Skip to main content

Gehry interviewed by Ouroussoff: signage but not scale

Atlantic Yards project architect Frank Gehry appeared on the Charlie Rose show last night on PBS, in a chummy interview with New York Times architecture critic Nicolai Ouroussoff, and it was not as illuminating as when Ouroussoff talked to Rose about Gehry ("he's now getting into a kind of unfamiliar territory'), now when Ouroussoff interviewed Gehry in New York, when the architect seemed unprepared for questions about Atlantic Yards.

Indeed, while Gehry talked mainly about topics other than the Atlantic Yards project, he did manage to repeat some praise for his client, Bruce Ratner, and to discuss plans for signage and design at the Brooklyn Arena, in partnership with a name we'll probably hear much more of: Peter Arnell. (Screenshots right and below from show video.)

Ouroussoff didn't raise any questions about the scale of the project--Gehry told him in January that "it's coming way back" but those words were repudiated when Forest City Ratner announced reductions of only five percent on March 31.

(Was this just the first stage of a Forest City Ratner plan to keep scaling back the plan slightly, to appear to be responding to the community? Did Gehry's handlers insist that he not be pressed about scale? Did Ouroussff not read his own newspaper?)


Ouroussoff asked what it's like working with developers, working on an urban scale, not simply a building, and Gehry went on to explain the arc of his career, how he initially worked with developers, then went solo, until recently,

FG: I guess I became attractive to some developers, recently, and I resisted it at first. For me it's like the people, if I like them--Bruce Ratner is politically my kind of guy, he's a do-gooder, liberal, we can talk, he likes classical music, and he collects art. So he's a guy I can play with.

As noted, Gehry also characterized Ratner as a fellow "liberal, do-gooder" in the 7/25/05 New York Observer; others, like Cooper Union's Fred Siegel, have called Ratner "master of the subsidy."

From Renzo to Frank

NO: You met Bruce Ratner at a competition for our building, the New York Times tower. He ended up hiring Renzo Piano.... He told me not that long ago that's when you guys hit it off. And he had to change his culture too, in a way, because he was working with an architect he wasn't used to working with.

FG: I think the experience with Renzo was good for him. I think he's a guy that really wants to do stuff, and good things. The Renzo experience felt good, and he met me, he felt like he could talk to me. It has been really good.

NO: There has been a process of education on both your parts. In Ratner's case, you've tried to push him into places where he's not used to going.

FG: It's not that I'm trying to push him. He's asking me to do something, and he's very clear that he wants to do something special. He has a pro forma, he has a responsibility--he's a public company, he's got responsibility to stockholders and things like that, so it's got to work, and being a developer, I know very well, it can get precarious, because it shifts, and the economy shifts, and all kinds of shifts can happen. Like if housing--there's a boom now, next week it isn't, and he's building housing, you've got to have staying power, which I think the people I'm working with do that and understand.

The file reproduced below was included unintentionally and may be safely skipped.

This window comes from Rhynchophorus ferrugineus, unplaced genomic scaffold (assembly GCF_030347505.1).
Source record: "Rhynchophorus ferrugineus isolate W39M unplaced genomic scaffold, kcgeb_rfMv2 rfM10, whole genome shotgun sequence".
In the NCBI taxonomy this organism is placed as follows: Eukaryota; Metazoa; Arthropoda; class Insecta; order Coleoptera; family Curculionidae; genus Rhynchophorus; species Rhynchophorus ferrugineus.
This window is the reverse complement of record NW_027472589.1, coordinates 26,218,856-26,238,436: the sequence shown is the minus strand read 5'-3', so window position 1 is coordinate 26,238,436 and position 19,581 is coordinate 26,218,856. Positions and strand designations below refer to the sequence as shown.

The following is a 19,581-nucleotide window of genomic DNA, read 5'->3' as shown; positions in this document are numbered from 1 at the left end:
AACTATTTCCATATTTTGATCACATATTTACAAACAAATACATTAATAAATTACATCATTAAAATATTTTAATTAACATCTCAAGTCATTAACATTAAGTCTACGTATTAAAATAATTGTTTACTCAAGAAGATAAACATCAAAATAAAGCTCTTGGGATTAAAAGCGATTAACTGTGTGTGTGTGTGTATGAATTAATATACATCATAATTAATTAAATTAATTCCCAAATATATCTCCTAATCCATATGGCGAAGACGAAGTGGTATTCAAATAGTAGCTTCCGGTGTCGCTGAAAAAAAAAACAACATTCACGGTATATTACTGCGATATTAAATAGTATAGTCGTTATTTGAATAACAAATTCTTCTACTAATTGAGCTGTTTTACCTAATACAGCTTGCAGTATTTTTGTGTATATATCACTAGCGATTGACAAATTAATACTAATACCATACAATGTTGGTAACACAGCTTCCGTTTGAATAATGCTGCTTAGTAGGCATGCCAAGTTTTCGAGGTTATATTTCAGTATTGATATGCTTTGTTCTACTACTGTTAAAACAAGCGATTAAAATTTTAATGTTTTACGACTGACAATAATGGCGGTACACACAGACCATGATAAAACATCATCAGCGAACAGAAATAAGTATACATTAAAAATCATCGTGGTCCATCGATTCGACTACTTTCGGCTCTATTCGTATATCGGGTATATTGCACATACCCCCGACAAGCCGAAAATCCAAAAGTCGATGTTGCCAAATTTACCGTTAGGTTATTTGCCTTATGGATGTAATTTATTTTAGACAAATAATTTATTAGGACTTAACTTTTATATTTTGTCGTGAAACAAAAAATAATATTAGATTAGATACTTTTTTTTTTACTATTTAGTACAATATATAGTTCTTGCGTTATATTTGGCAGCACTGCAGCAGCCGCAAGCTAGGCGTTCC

(That's probably why Forest City Ratner is also considering a variation that restores office space previously traded for market-rate housing. And that pro forma remains under wraps.)

Dealing with developers

Ouroussoff went on to talk with Gehry about how he studied as an urban planner, "part of a your do-gooder background." The conversation eventually returned to how Gehry maintains his principles when dealing with developers.

NO: How do you keep in that context, when you're dealing with the bottom line, when you're dealing with people who come out of a certain culture, and maybe are just learning to deal with architecs like you, how do you keep that toughness in your work?

FG: I don't know that I can verbalize it. I have a set of criteria I'm sure in my head, but they're not verbal. There's things I like and things I don't like. I'll take directions based on that, but it's intuitive.

NO: You've been collaborating a bit, in Brooklyn and in other projects, with younger guys... you've brought people into the office you haven't worked with, Peter Arnett--

"Peter Arnell," Gehry corrected, and went on to discuss his role working with younger architects from inside and outside his office.

Arnell and the animated arena

NO: How about Peter? What's it like--Peter's in the advertising world, and you've described yourself as computer-illiterate. You guys have been working in a space that's been new for you. Can you talk a little about what you're doing with him in Brooklyn?

FG: Peter Arnell did my first book, many years ago. He studied with Michael Graves, and he has a great background in architectural history, he reads everything, he knows classical music, he's a great photographer, takes wonderful pictures. He's kind of a genius. It's mind-boggling.... I asked Bruce Ratner to meet Peter Arnell. But I didn't know Peter Arnell did what--I knew he did stuff like that--and he's been just great doing the signage, and the wayfinding. But he also has invented things, like the floor of the Nets, floor for the basketball--